|godot - 2017-08-02 |
Italian engineering often seems like a jobs program.
blue vein steel
It appears to be designed by people who've never used a gun before in their lives.
I've no experience owning an Italian car, but I've read accounts. Its much worse than having to pull an engine to swap spark plugs.
blue vein steel
I love italian cars because they are often so stupid, but look so great, but i would absolutely never buy one. At least they perform well when they actually do work. This gun is just a whole different story. Its basic mechanism is over-engineered, in that it's overthought, yet still stupid and makes the gun worse that much simpler designs. And that's completely ignoring the awful magazine system and the need for an oilier.
|chumbucket - 2017-08-02 |
Always impressed by how well this guy knows guns.
With you CMark, he's showing pure and passionate knowledge rather than chest pounding man-gun freakness. I also appreciate his curiosity and awareness of how the mechanics of the actual thing works rather than how many things it can shred.
Yeah, I watch his channel quite a bit because he shows some really masterful early machining.
|Nominal - 2017-08-02 |
When you think WWII, you think of masses of planes, artillery, tanks, ships, etc.
You forget that a large factor in an army's performance came down to its small arms designs. Italy and Japan had the worst and had the worst land combat performance of the major players by far.
His opinion of the Japanese light Nambu light machine gun is also very high. He said it's perhaps the best light machine gun of the war. So in other words it's the katana of light machine guns.
blue vein steel
the Japanese did a little better than the French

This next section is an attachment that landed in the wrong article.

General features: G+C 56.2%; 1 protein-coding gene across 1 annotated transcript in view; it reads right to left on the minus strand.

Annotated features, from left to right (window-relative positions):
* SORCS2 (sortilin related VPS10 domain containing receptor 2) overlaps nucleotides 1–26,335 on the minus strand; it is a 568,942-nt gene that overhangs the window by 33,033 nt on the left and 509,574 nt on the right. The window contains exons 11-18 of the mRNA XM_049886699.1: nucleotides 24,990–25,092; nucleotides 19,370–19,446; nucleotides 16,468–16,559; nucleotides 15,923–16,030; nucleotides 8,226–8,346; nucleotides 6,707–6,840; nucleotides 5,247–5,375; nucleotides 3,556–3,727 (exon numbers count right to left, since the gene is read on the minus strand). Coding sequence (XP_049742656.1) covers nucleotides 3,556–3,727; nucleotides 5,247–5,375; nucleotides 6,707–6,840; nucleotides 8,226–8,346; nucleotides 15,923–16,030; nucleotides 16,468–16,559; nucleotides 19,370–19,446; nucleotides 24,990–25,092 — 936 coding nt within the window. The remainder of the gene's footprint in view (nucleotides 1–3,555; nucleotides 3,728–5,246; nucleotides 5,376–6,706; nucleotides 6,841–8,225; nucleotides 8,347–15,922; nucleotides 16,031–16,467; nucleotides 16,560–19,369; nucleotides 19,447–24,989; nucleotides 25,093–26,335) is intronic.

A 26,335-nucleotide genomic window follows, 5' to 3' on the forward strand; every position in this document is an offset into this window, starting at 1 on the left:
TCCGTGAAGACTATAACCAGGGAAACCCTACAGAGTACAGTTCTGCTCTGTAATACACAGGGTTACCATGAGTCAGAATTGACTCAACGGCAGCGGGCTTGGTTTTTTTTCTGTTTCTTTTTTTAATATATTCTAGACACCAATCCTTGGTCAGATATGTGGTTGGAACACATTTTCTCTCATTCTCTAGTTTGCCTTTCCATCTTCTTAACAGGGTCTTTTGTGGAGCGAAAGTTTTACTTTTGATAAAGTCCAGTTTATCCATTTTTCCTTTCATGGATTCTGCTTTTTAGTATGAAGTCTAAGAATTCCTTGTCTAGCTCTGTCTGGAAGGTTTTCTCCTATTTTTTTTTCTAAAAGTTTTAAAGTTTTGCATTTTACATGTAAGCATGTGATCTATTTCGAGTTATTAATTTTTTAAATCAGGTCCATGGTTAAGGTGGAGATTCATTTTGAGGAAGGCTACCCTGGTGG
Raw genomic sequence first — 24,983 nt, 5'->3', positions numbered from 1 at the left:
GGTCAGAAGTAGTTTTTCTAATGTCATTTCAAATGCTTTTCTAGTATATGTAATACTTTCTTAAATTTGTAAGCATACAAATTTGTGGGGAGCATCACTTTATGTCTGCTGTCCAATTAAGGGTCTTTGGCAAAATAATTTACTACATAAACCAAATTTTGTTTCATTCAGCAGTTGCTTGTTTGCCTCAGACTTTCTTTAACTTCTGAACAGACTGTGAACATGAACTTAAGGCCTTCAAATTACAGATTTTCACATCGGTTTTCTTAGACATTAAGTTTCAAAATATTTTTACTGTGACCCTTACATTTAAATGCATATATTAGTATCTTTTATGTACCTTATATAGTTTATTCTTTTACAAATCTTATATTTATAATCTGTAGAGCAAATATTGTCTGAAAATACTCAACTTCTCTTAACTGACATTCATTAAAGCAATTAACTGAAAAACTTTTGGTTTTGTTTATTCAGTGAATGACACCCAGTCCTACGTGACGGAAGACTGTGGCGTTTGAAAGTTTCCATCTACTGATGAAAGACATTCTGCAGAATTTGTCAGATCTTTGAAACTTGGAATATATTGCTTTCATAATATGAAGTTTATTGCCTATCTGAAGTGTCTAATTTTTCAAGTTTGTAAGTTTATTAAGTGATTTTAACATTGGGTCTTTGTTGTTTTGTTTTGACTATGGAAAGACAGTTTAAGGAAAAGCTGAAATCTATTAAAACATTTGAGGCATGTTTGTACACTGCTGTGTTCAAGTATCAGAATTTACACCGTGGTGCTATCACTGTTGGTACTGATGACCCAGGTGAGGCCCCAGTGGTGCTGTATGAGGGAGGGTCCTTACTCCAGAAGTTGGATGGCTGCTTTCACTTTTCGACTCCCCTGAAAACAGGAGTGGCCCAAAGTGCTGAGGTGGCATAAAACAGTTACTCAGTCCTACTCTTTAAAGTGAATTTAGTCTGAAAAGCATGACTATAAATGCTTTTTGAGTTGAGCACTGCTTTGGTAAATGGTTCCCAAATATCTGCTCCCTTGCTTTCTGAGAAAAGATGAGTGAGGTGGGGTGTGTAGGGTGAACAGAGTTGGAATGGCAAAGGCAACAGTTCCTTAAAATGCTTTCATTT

All the accounts of D-day I've read have spoken well of the Allies' performance. Do you have any links (or book recommendations) about how they fucked it up?
I picked up what I know from a documentary but this sums most of it up;
The rangers not only got tricked into attacking the wrong area, but they were supposed to have mortar-launched climbing hooks to quickly scale the cliffs. these all failed, as they were designed and tested with dry ropes. with ropes getting soaked during approach, the hooks didn't make it anywhere close to their targets.
Another part was diet. The attacking grunts were given a celebratory feast as a send off. With the rough seas and stomachs full, a lot of men were puking their guts out on approach.
The germans, while very well entrenched and armed, but didn't get reinforcements due to hitlers command structure, and mental state, being ass backwards at this stage of the war. Defeat was inevitable if enough bodies were thrown at them.
Funny; after reading your link I now recall having read about some of those things. I'd just never seen all of them collated like that... and a lot of it was new.
Thanks for the link & additional info.
FINE FORGET IT
Mr. Purple Cat Esq.
Solro. Most of the D-day landings faced little or no opposition at all.
Also it was the biggest amphibious assault ever, a stupendously large and complex undertaking (eg. they brought their own giant floating concrete ports with them!) and the yet allies managed to pull it off without the germans knowing when it would happen.
But the only part of d day most Americans know about is Omaha beach, which was a clusterfuck
|The Mothership - 2019-10-10 |
I love Italian engineering.
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